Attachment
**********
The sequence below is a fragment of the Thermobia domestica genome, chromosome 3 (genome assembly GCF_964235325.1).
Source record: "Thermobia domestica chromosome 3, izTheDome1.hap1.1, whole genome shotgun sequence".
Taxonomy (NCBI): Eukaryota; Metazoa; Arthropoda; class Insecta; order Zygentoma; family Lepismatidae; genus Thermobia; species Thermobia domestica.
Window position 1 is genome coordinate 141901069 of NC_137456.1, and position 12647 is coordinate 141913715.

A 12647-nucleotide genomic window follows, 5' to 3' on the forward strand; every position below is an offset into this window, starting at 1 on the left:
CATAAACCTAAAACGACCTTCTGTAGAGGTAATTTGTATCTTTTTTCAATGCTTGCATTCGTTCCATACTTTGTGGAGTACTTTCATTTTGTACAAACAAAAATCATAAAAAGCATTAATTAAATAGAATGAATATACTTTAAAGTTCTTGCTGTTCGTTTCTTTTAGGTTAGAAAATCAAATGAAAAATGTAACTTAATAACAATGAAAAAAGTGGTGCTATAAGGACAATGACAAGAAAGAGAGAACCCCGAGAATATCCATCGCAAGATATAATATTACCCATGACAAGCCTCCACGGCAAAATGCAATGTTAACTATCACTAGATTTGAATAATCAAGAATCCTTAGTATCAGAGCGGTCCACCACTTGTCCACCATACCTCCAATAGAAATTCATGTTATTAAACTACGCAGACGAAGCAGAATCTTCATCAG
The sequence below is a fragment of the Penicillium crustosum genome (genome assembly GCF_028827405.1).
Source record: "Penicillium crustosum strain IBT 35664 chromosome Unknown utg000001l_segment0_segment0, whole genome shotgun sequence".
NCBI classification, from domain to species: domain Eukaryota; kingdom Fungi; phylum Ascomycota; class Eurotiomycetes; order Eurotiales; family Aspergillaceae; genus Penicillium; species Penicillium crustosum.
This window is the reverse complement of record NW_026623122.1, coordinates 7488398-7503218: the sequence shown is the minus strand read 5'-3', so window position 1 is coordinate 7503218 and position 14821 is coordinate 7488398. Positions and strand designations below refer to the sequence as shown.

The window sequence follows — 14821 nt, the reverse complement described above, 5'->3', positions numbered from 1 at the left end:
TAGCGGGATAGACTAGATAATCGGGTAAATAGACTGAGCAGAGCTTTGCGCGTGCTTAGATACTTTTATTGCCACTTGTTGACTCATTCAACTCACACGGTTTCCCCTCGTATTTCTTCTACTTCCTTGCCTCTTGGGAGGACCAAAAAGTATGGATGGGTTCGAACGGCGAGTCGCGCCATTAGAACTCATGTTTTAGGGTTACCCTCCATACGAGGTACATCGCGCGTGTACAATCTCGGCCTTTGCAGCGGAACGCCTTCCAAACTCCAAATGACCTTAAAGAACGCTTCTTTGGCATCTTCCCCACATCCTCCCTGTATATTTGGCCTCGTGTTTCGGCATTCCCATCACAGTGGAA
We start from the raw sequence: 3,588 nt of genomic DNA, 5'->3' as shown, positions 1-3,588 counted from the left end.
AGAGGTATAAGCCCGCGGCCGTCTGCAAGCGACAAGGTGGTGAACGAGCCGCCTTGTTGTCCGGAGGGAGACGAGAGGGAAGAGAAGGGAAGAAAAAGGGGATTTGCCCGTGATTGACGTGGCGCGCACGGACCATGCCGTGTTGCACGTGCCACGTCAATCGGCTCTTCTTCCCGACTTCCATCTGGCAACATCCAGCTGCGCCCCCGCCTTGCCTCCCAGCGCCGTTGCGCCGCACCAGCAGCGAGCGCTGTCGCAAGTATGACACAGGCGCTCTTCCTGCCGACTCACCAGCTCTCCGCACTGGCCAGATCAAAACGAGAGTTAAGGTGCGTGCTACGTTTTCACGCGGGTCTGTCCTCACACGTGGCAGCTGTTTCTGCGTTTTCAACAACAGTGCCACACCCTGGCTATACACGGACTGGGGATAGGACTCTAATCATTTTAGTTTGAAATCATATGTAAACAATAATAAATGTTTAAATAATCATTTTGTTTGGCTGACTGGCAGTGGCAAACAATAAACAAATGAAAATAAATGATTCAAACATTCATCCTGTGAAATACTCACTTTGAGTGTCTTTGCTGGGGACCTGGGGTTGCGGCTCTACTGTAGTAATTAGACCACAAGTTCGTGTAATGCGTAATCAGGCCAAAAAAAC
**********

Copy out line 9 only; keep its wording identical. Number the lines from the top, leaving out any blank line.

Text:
NCBI classification, from domain to species: domain Eukaryota; kingdom Fungi; phylum Ascomycota; class Eurotiomycetes; order Eurotiales; family Aspergillaceae; genus Penicillium; species Penicillium crustosum.